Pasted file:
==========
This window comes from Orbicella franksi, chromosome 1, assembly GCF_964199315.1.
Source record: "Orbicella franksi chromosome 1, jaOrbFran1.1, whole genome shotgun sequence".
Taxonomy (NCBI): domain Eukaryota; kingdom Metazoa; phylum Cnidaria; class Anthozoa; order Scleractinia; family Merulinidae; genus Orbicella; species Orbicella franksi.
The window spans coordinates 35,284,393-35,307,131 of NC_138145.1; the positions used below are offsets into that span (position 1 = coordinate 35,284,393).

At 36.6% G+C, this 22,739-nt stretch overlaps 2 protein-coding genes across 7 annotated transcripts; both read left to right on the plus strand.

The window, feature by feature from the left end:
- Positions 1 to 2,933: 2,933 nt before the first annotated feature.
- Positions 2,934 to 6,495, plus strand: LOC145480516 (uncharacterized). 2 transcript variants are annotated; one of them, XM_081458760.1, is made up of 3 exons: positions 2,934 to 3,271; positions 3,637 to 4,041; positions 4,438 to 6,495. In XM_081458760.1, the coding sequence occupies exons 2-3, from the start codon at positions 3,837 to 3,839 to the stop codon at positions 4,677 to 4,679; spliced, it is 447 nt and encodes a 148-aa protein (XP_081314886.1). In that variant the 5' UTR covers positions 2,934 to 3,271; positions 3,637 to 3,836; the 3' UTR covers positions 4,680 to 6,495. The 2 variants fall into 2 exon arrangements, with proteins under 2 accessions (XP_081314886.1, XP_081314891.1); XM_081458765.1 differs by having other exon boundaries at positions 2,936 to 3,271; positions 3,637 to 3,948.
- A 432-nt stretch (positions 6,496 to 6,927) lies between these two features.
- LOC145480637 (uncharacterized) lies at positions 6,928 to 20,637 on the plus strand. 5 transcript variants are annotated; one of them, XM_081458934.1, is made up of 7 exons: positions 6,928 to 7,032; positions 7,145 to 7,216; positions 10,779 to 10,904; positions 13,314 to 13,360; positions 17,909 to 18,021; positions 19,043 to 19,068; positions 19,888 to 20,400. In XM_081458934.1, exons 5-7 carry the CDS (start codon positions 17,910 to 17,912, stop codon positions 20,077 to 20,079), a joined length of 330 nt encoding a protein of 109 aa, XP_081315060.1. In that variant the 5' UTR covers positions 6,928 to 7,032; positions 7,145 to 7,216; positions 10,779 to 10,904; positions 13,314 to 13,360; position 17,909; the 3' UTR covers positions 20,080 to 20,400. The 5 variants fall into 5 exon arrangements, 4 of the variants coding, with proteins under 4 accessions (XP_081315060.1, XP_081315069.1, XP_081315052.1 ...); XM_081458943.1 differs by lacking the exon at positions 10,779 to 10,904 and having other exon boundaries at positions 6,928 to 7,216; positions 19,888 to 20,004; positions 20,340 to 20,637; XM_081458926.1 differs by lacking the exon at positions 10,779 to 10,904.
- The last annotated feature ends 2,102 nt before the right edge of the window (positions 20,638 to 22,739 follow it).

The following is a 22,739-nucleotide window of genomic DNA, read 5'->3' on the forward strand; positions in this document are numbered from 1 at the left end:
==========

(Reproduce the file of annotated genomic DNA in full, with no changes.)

This window comes from Orbicella franksi, chromosome 1, assembly GCF_964199315.1.
Source record: "Orbicella franksi chromosome 1, jaOrbFran1.1, whole genome shotgun sequence".
Taxonomy (NCBI): domain Eukaryota; kingdom Metazoa; phylum Cnidaria; class Anthozoa; order Scleractinia; family Merulinidae; genus Orbicella; species Orbicella franksi.
The window spans coordinates 35,284,393-35,307,131 of NC_138145.1; the positions used below are offsets into that span (position 1 = coordinate 35,284,393).

At 36.6% G+C, this 22,739-nt stretch overlaps 2 protein-coding genes across 7 annotated transcripts; both read left to right on the plus strand.

The window, feature by feature from the left end:
- Positions 1 to 2,933: 2,933 nt before the first annotated feature.
- Positions 2,934 to 6,495, plus strand: LOC145480516 (uncharacterized). 2 transcript variants are annotated; one of them, XM_081458760.1, is made up of 3 exons: positions 2,934 to 3,271; positions 3,637 to 4,041; positions 4,438 to 6,495. In XM_081458760.1, the coding sequence occupies exons 2-3, from the start codon at positions 3,837 to 3,839 to the stop codon at positions 4,677 to 4,679; spliced, it is 447 nt and encodes a 148-aa protein (XP_081314886.1). In that variant the 5' UTR covers positions 2,934 to 3,271; positions 3,637 to 3,836; the 3' UTR covers positions 4,680 to 6,495. The 2 variants fall into 2 exon arrangements, with proteins under 2 accessions (XP_081314886.1, XP_081314891.1); XM_081458765.1 differs by having other exon boundaries at positions 2,936 to 3,271; positions 3,637 to 3,948.
- A 432-nt stretch (positions 6,496 to 6,927) lies between these two features.
- LOC145480637 (uncharacterized) lies at positions 6,928 to 20,637 on the plus strand. 5 transcript variants are annotated; one of them, XM_081458934.1, is made up of 7 exons: positions 6,928 to 7,032; positions 7,145 to 7,216; positions 10,779 to 10,904; positions 13,314 to 13,360; positions 17,909 to 18,021; positions 19,043 to 19,068; positions 19,888 to 20,400. In XM_081458934.1, exons 5-7 carry the CDS (start codon positions 17,910 to 17,912, stop codon positions 20,077 to 20,079), a joined length of 330 nt encoding a protein of 109 aa, XP_081315060.1. In that variant the 5' UTR covers positions 6,928 to 7,032; positions 7,145 to 7,216; positions 10,779 to 10,904; positions 13,314 to 13,360; position 17,909; the 3' UTR covers positions 20,080 to 20,400. The 5 variants fall into 5 exon arrangements, 4 of the variants coding, with proteins under 4 accessions (XP_081315060.1, XP_081315069.1, XP_081315052.1 ...); XM_081458943.1 differs by lacking the exon at positions 10,779 to 10,904 and having other exon boundaries at positions 6,928 to 7,216; positions 19,888 to 20,004; positions 20,340 to 20,637; XM_081458926.1 differs by lacking the exon at positions 10,779 to 10,904.
- The last annotated feature ends 2,102 nt before the right edge of the window (positions 20,638 to 22,739 follow it).

The following is a 22,739-nucleotide window of genomic DNA, read 5'->3' on the forward strand; positions in this document are numbered from 1 at the left end: